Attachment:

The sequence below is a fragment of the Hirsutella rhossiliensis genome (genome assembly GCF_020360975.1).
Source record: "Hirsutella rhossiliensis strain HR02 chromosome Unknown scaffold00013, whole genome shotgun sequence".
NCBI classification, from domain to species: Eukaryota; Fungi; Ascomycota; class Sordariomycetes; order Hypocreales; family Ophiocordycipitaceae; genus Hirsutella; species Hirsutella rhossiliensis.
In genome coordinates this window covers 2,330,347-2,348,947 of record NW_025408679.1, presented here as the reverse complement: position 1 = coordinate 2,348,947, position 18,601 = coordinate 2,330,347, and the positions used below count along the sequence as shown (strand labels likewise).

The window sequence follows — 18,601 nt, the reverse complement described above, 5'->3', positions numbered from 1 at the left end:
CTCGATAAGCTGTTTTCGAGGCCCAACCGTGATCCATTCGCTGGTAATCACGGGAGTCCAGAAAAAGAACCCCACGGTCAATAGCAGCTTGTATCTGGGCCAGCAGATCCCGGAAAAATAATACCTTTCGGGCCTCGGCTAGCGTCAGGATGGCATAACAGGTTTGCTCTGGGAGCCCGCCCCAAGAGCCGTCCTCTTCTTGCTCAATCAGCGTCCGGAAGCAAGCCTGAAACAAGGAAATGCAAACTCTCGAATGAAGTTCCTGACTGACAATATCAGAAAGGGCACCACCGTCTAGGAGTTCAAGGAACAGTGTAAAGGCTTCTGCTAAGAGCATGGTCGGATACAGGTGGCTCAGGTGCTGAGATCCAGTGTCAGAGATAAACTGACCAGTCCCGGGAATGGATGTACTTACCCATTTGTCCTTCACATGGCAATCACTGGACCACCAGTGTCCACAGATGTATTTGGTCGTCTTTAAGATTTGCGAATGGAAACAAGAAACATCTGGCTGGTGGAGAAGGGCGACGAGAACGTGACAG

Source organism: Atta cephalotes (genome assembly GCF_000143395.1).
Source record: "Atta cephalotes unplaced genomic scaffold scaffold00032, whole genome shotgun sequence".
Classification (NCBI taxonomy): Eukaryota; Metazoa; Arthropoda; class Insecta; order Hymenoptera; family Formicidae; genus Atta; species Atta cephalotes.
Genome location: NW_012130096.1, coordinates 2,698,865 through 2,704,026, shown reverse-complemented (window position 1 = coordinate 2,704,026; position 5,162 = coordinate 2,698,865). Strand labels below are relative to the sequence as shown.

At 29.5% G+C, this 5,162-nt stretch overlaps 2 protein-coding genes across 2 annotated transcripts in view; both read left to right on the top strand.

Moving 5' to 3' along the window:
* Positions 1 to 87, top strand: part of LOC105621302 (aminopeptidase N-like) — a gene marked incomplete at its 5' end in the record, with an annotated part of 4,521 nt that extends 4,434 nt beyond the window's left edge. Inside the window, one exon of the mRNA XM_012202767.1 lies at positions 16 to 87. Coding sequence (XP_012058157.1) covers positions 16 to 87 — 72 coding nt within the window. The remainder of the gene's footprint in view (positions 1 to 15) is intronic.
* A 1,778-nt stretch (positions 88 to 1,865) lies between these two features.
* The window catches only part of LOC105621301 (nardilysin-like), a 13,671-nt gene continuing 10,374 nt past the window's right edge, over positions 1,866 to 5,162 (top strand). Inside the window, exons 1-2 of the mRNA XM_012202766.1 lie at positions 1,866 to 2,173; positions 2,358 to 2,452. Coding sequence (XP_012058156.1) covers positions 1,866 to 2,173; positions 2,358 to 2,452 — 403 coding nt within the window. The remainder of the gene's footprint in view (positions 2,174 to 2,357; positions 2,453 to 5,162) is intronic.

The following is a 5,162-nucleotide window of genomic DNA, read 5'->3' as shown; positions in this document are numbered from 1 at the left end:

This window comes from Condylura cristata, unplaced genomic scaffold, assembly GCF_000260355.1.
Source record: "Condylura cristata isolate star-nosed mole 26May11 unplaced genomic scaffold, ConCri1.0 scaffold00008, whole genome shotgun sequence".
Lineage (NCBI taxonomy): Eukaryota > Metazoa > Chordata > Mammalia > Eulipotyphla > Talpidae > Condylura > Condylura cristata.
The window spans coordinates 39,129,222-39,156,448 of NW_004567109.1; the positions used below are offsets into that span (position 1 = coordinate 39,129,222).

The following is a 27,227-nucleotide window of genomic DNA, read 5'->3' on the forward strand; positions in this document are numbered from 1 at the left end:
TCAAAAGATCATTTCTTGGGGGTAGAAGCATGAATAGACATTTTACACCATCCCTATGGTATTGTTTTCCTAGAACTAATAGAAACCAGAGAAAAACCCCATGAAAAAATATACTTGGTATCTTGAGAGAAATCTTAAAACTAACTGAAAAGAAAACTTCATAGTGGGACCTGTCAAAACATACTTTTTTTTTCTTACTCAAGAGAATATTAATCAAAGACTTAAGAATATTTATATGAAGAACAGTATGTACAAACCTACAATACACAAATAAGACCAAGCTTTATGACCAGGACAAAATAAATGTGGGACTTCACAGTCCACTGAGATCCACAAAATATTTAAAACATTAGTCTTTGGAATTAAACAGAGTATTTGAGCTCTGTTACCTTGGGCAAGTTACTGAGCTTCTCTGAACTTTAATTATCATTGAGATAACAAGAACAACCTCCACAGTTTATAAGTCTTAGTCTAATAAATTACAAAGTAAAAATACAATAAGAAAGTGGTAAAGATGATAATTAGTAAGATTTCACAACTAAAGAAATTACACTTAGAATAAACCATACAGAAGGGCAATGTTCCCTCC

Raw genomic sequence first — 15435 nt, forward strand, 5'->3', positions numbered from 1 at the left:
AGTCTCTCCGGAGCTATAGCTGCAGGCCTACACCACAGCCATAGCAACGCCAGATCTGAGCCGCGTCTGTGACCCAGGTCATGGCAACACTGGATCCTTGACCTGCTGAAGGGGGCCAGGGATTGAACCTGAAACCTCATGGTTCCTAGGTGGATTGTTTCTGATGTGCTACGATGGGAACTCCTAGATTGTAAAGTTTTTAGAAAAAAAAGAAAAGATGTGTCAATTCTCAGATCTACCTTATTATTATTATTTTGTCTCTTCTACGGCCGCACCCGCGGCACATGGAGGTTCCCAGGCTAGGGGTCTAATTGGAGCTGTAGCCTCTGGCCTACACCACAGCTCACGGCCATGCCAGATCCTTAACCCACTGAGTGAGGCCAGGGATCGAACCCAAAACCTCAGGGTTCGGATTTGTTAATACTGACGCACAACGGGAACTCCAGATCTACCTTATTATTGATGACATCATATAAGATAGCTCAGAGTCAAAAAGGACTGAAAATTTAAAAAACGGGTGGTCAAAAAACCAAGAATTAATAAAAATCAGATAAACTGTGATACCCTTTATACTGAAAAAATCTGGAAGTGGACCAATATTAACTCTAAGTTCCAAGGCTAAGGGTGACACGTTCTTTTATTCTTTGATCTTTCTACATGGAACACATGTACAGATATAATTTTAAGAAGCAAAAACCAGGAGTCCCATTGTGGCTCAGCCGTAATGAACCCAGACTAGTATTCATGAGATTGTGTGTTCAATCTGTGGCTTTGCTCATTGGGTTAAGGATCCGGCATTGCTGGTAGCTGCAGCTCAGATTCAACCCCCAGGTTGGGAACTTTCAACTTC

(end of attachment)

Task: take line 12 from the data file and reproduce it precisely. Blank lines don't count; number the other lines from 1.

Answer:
Moving 5' to 3' along the window: